Cardinal Fang's softer side
The public relations folks at the Vatican are working overtime to warm up Pope Benedict XVI's rather forbidding image. An article by Matthew Schofield, Berlin correspondent for the Knight Ridder newspaper chain, offers fond reminisences of Cardinal Ratzinger's colleagues, family and household help:
When he was a cardinal, Pope Benedict XVI often delivered sermons at the German-language church in Campasanto Teutonico near St. Peter's Basilica, but his most heartfelt talks may have been the ones he gave after celebrating Mass.
"I went with him once," said Konrad Baumgartner, the head of the theology department at Regensburg University. "Afterwards, he went into the old cemetery behind the church.
"It was full of cats, and when he went out, they all ran to him. They knew him and loved him. He stood there, petting some and talking to them, for quite a long time. He visited the cats whenever he visited the church. His love for cats is quite famous."
(So too, we might point out, is Dr. Evil's.)
The article continues: "Although his public image is that of a stern enforcer of church doctrine, in Regensburg, where the 78-year-old pope came into his own as a theologian, those who know the man known as 'God's Rottweiler' say his soft, human side has been ignored." We also learn that he loves Christmas cookies, plays the organ (like Albert Schweitzer) and had been looking forward to a quiet retirement, "reading, writing and talking to friends," before this whole papacy thing was, abruptly and unexpectedly, thrust on him.
It's not a bad article—and I'm sure he's a swell guy when you really get to know him and all—but something about it creeped me out, especially the part about how he used to love to hike in the Tyrol mountains. It put me in mind of this November 1938 article from the British magazine Homes and Gardens.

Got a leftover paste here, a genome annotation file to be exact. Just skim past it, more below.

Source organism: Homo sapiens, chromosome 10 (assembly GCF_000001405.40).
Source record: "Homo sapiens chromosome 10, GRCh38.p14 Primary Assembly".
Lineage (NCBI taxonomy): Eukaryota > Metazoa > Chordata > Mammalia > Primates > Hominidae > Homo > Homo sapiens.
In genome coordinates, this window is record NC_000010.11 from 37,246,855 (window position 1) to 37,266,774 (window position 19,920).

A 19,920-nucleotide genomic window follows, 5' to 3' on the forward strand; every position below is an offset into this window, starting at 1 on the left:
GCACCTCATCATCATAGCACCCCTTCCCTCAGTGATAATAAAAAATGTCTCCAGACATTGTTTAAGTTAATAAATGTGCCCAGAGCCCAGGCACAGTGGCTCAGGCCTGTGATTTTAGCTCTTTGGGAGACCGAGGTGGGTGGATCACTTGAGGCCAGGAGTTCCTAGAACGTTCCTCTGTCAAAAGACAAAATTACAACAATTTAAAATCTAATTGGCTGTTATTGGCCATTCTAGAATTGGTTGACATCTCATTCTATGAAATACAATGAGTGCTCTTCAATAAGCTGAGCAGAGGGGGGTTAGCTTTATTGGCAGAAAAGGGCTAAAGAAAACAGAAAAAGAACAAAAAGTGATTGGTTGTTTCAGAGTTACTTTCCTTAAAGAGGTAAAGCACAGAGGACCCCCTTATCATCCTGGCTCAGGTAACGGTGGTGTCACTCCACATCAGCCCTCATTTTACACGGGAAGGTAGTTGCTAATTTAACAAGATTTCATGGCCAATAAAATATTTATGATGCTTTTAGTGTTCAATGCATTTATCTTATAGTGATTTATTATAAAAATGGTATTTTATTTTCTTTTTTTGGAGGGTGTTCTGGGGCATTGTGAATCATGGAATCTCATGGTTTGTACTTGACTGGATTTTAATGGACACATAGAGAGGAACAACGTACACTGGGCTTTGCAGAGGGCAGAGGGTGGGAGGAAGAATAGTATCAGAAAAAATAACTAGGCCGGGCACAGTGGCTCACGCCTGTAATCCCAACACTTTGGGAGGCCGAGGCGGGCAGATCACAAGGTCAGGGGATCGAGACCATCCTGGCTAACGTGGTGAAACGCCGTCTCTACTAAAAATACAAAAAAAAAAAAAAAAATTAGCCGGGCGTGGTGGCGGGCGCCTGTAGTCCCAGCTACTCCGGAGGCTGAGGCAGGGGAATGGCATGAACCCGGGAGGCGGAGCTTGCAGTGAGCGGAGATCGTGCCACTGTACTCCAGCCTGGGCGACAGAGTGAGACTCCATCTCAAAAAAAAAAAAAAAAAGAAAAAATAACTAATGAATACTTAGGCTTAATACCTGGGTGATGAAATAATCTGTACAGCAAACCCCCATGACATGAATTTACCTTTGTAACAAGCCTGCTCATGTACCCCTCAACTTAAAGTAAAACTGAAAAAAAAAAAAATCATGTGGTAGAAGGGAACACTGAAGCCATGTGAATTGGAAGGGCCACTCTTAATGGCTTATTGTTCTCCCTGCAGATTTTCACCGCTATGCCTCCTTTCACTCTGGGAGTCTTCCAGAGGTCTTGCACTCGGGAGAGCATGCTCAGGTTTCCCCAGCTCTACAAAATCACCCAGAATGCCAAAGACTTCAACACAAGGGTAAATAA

The "Mountain Home" story—part of a post-Munich Agreement charm offensive masterminded by Joseph Goebbels to distract international attention from the ugliness of Kristallnacht and the impending invasion of Czechoslovakia—was similarly slanted to present der Führer's "softer side":
All visitors are shown their host's model kennels, where he breeds magnificent Alsatians. Some of his pedigree pets are allowed the run of the house, especially on days when Herr Hitler gives a "Fun Fair" to the local children. On such a day, when State affairs are over, the Squire himself, attended by some of his guests, will stroll through the woods into hamlets above and below. There rustics sit at cottage doors carving trinkets and toys in wood, ivory, and bone. It is then the little ones are invited to the house. Coffee, cakes, fruits, and sweets are laid for them on trestle tables in the grassy orchards. Then Frauen Goebbels and Göring, in dainty Bavarian dress, perform dances and folk-songs, while the bolder spirits are given joy-rides in Herr Hitler's private airplane.
Nor must I forget to mention the archery-butts at the back of the chalet. It is strange to watch the burly Field-Marshall Göring, as chief of the most formidable air force in Europe, taking a turn with the bow and arrow at straw targets of twenty-five yards range. There is as much to-do about those scarlet bulls-eyes as though the fate of nations depended on a full score.
The fate of nations would, of course, soon depend on the jolly men who quarreled over scarlet bulls-eyes, dressed their wives in peasant garb and took happy children (perhaps a young Josef Ratzinger among them) for airplane rides.
Let's take our measure of the new Holy Father based on his words and actions—not on his love of cats or long hikes in the Tyrol.
History will no doubt do the same.
You can't understand why a man would have to take shit
Or steal shit, but this is that real …
—Jay Z, "Murdergram"
Not sure how I missed this April 6 story, but a Harvard economics professor has been indicted for stealing manure:
ROCKPORT, Mass. (AP)—Police in Rockport say Martin Weitzman is charged with larceny under 250 dollars, trespassing, and malicious destruction of property for tearing up some land with his tires.
Stable manager Phillip Casey says Weitzman has been stealing manure from a farm owned by Charlie Lane for years.
Casey says he found Weitzman on the property last Friday, so he blocked in Weitzman's pickup truck and called police. Casey says Weitzman then offered to pay for the manure he had taken. But Casey refused because he says he wanted the thefts to stop.